Mr. Speaker, it is my duty to inform the Speaker of the House of an incident that occurred yesterday when the budget was tabled in the House by the Minister of Finance.
The House of Commons is not an instrument of government. The House of Commons is not a place where the Minister of Finance has permission to control who has or does not have the right to be present in this place.
A guest from my riding wanted to be present when the Minister of Finance made his presentation and opposition members subsequently made their statements. She therefore requested an access card in order to attend the budget presentation. She was very surprised to learn that all seats, including those reserved for opposition members, had been reserved by the Minister of Finance. I still asked her to attend, in case a seat became available.
Mr. Speaker, you and I noted that there were many seats available in all the galleries yesterday, so I told my guest to come and attend the budget presentation.
To her astonishment, the finance department official denied her access to the House and would not give her an access card. My guest is the manager of my constituency office. She came all this way to attend the budget presentation. She has an ID card that allows her to move about on the Hill. She then went to the Parliamentary Protective Service and asked them to let her in. However, they had orders not to admit anyone without a pass from the Department of Finance. She then went back to the rotunda and reminded the finance department official that there were seats available, but she still denied her access to the House.
My guest then sent me a text message to inform me that she was unable to attend. I had to leave the House and miss several minutes of the finance minister's speech to go meet my employee and accompany her to the gallery, where she was finally able to see the presentation.
Mr. Speaker, this is unacceptable.
Members will recall that last year, on budget day, there were two incidents. The first one involved the distribution of the budget documents. The documents were distributed before the Minister of Finance rose in the House to present the budget, and even more offensive was the fact that the documents were distributed to Liberal members only. The second matter involved the vote that preceded the budget presentation. The members for Milton and Beauce were prevented from attending that vote because security was holding the buses that carry members to the House on account of empty cars from the Prime Minister's motorcade.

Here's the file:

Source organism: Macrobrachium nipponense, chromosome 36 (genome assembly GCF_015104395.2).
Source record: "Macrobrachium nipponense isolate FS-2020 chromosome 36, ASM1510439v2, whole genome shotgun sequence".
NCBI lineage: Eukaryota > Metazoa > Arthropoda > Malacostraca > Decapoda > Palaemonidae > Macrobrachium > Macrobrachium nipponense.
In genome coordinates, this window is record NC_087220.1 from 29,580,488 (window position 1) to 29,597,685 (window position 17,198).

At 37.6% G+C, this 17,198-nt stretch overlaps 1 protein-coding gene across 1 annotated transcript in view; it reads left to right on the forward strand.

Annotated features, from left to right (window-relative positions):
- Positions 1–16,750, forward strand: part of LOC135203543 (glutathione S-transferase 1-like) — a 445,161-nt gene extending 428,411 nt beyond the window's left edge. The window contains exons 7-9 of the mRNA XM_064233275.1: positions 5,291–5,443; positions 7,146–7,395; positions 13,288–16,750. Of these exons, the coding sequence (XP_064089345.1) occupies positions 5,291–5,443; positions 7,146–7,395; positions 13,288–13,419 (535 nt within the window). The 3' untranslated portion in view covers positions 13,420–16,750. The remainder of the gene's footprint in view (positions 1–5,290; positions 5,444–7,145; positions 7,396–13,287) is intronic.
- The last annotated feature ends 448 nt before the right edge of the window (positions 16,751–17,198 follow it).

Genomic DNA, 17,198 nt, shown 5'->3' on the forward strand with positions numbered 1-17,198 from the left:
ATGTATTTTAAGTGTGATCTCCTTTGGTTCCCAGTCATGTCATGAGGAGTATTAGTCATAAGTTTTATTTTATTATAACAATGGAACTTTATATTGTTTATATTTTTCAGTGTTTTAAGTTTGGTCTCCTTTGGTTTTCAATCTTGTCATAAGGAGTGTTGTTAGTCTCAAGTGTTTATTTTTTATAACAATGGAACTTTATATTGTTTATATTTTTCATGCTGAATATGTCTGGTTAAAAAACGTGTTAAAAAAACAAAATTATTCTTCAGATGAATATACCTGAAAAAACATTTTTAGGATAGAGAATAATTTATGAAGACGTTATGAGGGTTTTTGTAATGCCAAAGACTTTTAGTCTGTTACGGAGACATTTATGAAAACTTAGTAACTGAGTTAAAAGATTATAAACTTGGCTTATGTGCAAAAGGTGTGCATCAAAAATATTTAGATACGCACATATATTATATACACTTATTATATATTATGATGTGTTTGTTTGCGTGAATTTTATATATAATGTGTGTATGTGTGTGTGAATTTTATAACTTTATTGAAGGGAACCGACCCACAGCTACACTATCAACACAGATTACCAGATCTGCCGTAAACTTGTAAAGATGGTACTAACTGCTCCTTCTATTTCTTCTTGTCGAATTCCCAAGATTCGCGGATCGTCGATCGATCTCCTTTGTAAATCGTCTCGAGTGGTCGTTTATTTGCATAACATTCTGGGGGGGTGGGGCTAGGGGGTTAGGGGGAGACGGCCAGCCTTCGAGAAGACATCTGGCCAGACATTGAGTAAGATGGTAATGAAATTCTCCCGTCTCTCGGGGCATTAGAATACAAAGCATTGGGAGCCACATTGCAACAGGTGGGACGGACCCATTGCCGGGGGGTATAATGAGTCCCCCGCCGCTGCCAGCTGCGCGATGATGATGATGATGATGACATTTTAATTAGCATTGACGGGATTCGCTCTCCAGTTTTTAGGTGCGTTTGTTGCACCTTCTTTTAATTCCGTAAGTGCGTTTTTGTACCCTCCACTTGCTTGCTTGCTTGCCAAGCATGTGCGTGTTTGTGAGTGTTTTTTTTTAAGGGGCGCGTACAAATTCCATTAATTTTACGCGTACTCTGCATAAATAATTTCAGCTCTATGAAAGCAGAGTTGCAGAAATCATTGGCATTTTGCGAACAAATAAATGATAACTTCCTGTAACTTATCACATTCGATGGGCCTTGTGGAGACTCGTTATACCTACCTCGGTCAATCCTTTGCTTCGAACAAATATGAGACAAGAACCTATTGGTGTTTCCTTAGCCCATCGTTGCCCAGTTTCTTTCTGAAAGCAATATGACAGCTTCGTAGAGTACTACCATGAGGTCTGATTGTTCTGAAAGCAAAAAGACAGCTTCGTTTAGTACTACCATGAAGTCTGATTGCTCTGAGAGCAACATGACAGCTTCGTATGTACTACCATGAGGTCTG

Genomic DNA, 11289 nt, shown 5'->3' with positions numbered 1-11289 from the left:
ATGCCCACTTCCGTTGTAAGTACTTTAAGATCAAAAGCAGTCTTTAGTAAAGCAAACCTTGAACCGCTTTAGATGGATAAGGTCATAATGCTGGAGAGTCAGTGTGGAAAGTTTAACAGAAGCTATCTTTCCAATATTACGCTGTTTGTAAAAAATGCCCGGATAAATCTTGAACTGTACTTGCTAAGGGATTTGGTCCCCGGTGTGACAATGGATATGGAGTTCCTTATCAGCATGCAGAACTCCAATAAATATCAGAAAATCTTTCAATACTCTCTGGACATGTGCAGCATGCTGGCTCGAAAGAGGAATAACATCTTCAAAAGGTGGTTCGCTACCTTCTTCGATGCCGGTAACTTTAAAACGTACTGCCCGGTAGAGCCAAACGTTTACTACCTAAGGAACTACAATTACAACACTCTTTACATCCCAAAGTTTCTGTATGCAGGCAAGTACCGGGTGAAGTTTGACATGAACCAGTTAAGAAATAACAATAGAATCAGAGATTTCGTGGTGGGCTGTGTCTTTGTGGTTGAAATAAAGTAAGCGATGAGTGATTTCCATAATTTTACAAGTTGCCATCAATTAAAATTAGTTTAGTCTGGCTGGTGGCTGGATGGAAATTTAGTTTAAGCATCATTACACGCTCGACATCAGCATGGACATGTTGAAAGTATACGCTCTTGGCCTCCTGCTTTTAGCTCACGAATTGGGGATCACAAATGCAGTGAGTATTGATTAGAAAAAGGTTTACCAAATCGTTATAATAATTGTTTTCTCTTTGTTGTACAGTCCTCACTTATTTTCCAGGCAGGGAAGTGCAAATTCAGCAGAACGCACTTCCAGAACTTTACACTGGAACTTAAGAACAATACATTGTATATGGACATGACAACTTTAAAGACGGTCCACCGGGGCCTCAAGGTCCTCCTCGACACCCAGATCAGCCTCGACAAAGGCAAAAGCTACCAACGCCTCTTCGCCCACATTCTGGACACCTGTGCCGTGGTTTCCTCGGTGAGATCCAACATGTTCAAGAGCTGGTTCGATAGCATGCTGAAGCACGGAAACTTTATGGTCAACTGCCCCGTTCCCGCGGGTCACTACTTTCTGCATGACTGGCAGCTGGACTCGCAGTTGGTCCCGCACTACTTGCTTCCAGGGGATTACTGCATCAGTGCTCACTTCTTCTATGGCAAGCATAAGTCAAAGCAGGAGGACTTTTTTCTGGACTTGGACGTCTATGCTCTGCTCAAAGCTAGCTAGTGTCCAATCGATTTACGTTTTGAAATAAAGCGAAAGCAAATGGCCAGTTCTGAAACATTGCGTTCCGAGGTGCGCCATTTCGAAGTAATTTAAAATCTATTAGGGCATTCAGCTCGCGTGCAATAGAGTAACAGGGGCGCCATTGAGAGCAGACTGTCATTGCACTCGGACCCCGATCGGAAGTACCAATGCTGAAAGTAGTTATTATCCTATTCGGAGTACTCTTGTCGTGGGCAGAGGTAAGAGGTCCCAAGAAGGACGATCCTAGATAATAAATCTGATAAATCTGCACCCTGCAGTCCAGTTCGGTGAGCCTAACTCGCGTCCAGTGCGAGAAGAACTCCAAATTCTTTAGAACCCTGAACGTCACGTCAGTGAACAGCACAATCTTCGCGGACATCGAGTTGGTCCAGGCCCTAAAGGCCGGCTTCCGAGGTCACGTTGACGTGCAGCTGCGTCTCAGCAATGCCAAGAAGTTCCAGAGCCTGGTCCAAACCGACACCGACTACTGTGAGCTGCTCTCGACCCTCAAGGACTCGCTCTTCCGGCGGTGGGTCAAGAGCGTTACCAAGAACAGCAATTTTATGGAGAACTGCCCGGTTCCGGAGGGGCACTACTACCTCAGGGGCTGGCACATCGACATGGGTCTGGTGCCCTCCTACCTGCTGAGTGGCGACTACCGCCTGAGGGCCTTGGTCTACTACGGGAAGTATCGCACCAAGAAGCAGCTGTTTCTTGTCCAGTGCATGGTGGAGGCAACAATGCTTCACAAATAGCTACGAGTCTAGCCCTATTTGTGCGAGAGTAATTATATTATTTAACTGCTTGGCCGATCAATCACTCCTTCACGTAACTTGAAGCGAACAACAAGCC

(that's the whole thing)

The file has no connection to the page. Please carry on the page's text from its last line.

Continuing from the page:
Mr. Speaker, both of those cases and the case before you today have involved the interference of the executive branch with the administrative responsibilities of the House. It is your duty, Mr. Speaker, to ensure that the Department of Finance gets out of our way and allows us to control our own affairs. You, Mr. Speaker, are responsible for the distribution of documents in the House, access to the House, and access to the galleries, not the Department of Finance.
Last year, the matter of access to the House was settled through a question of privilege, and the distribution of documents was dealt with by you personally, Mr. Speaker. I am asking you to intervene again this year and to once again rein in the executive branch. This place belongs to us, not them.
Speaker Fraser summed it up this way when he was faced with the behaviour of the Department of Finance in 1989. He said, on October 10, 1989:
I expect the Department of Finance...to study this ruling carefully and remind everyone within the Public Service that we are a parliamentary democracy, not a so-called executive democracy nor a so-called administrative democracy.